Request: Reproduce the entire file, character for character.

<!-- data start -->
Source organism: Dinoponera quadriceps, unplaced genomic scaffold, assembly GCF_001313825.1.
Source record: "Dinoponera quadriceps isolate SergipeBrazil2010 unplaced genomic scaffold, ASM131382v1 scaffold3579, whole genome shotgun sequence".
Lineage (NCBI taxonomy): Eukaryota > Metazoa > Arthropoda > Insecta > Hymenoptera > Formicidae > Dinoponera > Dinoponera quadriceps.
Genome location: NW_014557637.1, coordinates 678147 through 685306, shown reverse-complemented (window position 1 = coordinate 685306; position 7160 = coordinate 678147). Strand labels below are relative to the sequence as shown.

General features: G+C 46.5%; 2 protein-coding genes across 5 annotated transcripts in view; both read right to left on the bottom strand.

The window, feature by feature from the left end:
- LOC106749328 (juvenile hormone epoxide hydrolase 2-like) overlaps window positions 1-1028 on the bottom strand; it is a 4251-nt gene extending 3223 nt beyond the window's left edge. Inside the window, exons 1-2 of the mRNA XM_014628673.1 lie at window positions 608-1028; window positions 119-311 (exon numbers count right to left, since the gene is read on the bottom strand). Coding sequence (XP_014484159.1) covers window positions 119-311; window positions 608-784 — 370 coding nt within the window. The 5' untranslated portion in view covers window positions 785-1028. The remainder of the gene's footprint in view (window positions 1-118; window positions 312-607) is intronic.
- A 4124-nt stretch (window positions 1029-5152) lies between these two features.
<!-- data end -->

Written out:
Source organism: Dinoponera quadriceps, unplaced genomic scaffold, assembly GCF_001313825.1.
Source record: "Dinoponera quadriceps isolate SergipeBrazil2010 unplaced genomic scaffold, ASM131382v1 scaffold3579, whole genome shotgun sequence".
Lineage (NCBI taxonomy): Eukaryota > Metazoa > Arthropoda > Insecta > Hymenoptera > Formicidae > Dinoponera > Dinoponera quadriceps.
Genome location: NW_014557637.1, coordinates 678147 through 685306, shown reverse-complemented (window position 1 = coordinate 685306; position 7160 = coordinate 678147). Strand labels below are relative to the sequence as shown.

General features: G+C 46.5%; 2 protein-coding genes across 5 annotated transcripts in view; both read right to left on the bottom strand.

The window, feature by feature from the left end:
- LOC106749328 (juvenile hormone epoxide hydrolase 2-like) overlaps window positions 1-1028 on the bottom strand; it is a 4251-nt gene extending 3223 nt beyond the window's left edge. Inside the window, exons 1-2 of the mRNA XM_014628673.1 lie at window positions 608-1028; window positions 119-311 (exon numbers count right to left, since the gene is read on the bottom strand). Coding sequence (XP_014484159.1) covers window positions 119-311; window positions 608-784 — 370 coding nt within the window. The 5' untranslated portion in view covers window positions 785-1028. The remainder of the gene's footprint in view (window positions 1-118; window positions 312-607) is intronic.
- A 4124-nt stretch (window positions 1029-5152) lies between these two features.